Scientists and exercise physiologists will tell you that the most basic unit of energy is the calorie or, more accurately, the "kilo-calorie," abbreviated as Kcal. Kilo-calories are units of heat and can either store or produce energy. One pound of fat is equal to 3,500 Kcal. So, in order to lose 1 pound of fat, you must either eat fewer calories or find a way to burn 3,500 Kcal with physical activity. The best approach is to do both.

    How Fat Is Stored

  2. When you eat food, it is broken down in the stomach and intestinal tract into fat, carbohydrate and protein. If you live an active lifestyle, most of the calories from the food you eat will be burned before it has a chance to be stored. If you lead a sedentary lifestyle, any calories that aren’t burned will be stored, mostly in the form of fat.

    What Happens to the Fat

  3. Some of the fuel you use for maintaining normal body functions and for exercise comes from two ready sources: glucose and triglycerides. Both circulate in the blood, so they are easily available as fuel sources, even though they are in relatively short supply. More abundant supplies are found in the liver and stored fat cells.
    If the demands of your activity are greater than what circulating fat and glucose can supply, your body will need to dip into the stored energy in the liver and fat cells. Hormones in the body activate an enzyme called lipase that tells the fat cells to release triglycerides. The triglycerides are broken down into glycerol and free fatty acids and enter the bloodstream. The liver recycles the glycerol, and the muscles use the free fatty acids for energy. When the free fatty acids are consumed by working muscles and other tissues, they are converted to heat, water, carbon dioxide and adenosine triphosphate, or ATP. Your body releases heat through your skin, water as you sweat and carbon dioxide as you breathe; it converts the energy in the bonds of ATP into energy your body can use.

Qur`an Passages ‘Appear on Baby’s Skin’

October 22, 2009 by · 1 Comment 

By Muslim World News

 

2009-10-21T194556Z_659097707_GM1E5AM0AGQ01_RTRMADP_3_RUSSIA-BABY-KORAN

A Muslim cleric holds baby Ali Yakubov at his house in Kizlyar in Russia’s Dagestan Region, October 19, 2009. A miracle baby has brought a kind of mystical hope to people in Russia’s mostly Muslim southern fringe who are increasingly desperate in the face of violence. From hunchbacked grandmas to schoolboys, hundreds of pilgrims lined up this week in blazing sunshine to get a glimpse of 9-month-old baby Ali Yakubov, on whose body they say verses from the Qur`an appear and fade every few days. Picture taken October 19, 2009.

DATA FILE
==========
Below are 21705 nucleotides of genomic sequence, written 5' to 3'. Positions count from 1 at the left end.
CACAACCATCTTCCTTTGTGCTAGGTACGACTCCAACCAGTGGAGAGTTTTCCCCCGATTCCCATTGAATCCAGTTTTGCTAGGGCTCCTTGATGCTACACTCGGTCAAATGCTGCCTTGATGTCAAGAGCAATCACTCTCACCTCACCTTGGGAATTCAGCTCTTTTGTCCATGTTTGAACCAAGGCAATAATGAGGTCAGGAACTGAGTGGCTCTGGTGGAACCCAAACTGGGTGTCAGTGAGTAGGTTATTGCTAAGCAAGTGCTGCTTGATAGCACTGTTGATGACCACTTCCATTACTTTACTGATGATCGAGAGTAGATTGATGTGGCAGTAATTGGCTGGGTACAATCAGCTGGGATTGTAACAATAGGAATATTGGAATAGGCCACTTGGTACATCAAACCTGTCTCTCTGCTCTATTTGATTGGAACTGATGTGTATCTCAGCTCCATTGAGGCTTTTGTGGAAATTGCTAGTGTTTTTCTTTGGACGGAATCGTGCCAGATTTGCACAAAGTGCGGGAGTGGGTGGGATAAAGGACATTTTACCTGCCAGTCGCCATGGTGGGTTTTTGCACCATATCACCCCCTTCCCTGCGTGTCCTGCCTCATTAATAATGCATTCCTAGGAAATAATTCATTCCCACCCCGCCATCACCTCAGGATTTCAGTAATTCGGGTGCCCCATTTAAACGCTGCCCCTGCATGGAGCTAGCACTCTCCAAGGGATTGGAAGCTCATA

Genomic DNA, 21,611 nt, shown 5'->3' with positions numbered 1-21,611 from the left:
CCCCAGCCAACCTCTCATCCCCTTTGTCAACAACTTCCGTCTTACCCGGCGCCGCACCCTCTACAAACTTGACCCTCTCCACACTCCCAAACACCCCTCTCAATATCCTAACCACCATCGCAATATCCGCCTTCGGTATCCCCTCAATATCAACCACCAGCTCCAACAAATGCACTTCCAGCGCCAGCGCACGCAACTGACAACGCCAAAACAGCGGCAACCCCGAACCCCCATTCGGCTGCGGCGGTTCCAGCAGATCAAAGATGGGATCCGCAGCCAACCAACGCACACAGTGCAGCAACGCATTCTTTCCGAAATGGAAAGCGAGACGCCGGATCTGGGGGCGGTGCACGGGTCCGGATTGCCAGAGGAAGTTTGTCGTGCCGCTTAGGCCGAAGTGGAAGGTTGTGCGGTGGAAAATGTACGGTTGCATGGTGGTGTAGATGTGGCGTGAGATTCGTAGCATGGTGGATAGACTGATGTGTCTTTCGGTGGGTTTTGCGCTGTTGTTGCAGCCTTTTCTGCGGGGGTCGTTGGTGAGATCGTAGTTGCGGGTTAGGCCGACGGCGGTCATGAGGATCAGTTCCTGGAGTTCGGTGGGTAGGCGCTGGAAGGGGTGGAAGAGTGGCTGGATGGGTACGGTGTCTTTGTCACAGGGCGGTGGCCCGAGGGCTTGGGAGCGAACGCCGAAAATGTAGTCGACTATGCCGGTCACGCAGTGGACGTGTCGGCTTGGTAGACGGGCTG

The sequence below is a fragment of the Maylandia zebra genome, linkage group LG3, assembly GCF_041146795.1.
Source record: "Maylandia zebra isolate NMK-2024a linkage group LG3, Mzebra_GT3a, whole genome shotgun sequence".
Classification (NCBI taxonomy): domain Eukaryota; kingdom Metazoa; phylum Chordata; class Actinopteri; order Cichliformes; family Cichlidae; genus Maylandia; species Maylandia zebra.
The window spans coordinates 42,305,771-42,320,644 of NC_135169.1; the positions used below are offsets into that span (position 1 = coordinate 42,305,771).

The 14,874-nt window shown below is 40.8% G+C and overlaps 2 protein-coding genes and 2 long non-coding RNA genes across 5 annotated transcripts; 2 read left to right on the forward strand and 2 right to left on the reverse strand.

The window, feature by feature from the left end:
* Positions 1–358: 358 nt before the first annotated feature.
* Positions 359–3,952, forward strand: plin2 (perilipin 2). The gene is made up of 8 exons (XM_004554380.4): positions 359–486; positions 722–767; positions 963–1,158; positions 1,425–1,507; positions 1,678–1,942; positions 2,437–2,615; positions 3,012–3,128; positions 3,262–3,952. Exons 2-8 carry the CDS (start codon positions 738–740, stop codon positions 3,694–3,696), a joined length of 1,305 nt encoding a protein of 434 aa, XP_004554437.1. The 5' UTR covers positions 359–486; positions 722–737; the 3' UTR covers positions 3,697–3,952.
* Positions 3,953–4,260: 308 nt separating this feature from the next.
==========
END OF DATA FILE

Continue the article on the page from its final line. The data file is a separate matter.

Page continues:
REUTERS/Amir Amirov

dagestan markings on skin
Ali Yakubov’s skin, with Qur`an

 

Ali Yakubov with mother and father.jpg
Ali Yakubov with his mother and father.

The parents of nine-month-old Ali Yakubov claim the phenomenon began when the word Allah showed up on their son’s chin when he was a few weeks old, British newspapers report.

Other words then started appearing on other parts of his body, including his arms, legs and back, before mysteriously fading away, the parents claim.

“Ali always feels bad when it is happening — he cries and his temperature goes up,” his mother was quoted as saying.

“It’s impossible to hold him when it’s happening, his body is actively moving, so we put him into his cradle … it’s so hard to watch him suffering.”

The marks usually appear each week on a Monday and then again sometime between Thursday and Friday, she claims. Medics at the family’s town in Daghestan province, near Chechnya, are said to be baffled by Ali’s condition.

They have reportedly dismissed speculation someone the words are caused by someone writing on his skin. The phenomenon has reportedly made Ali the subject of religious homage by many locals in the troubled region.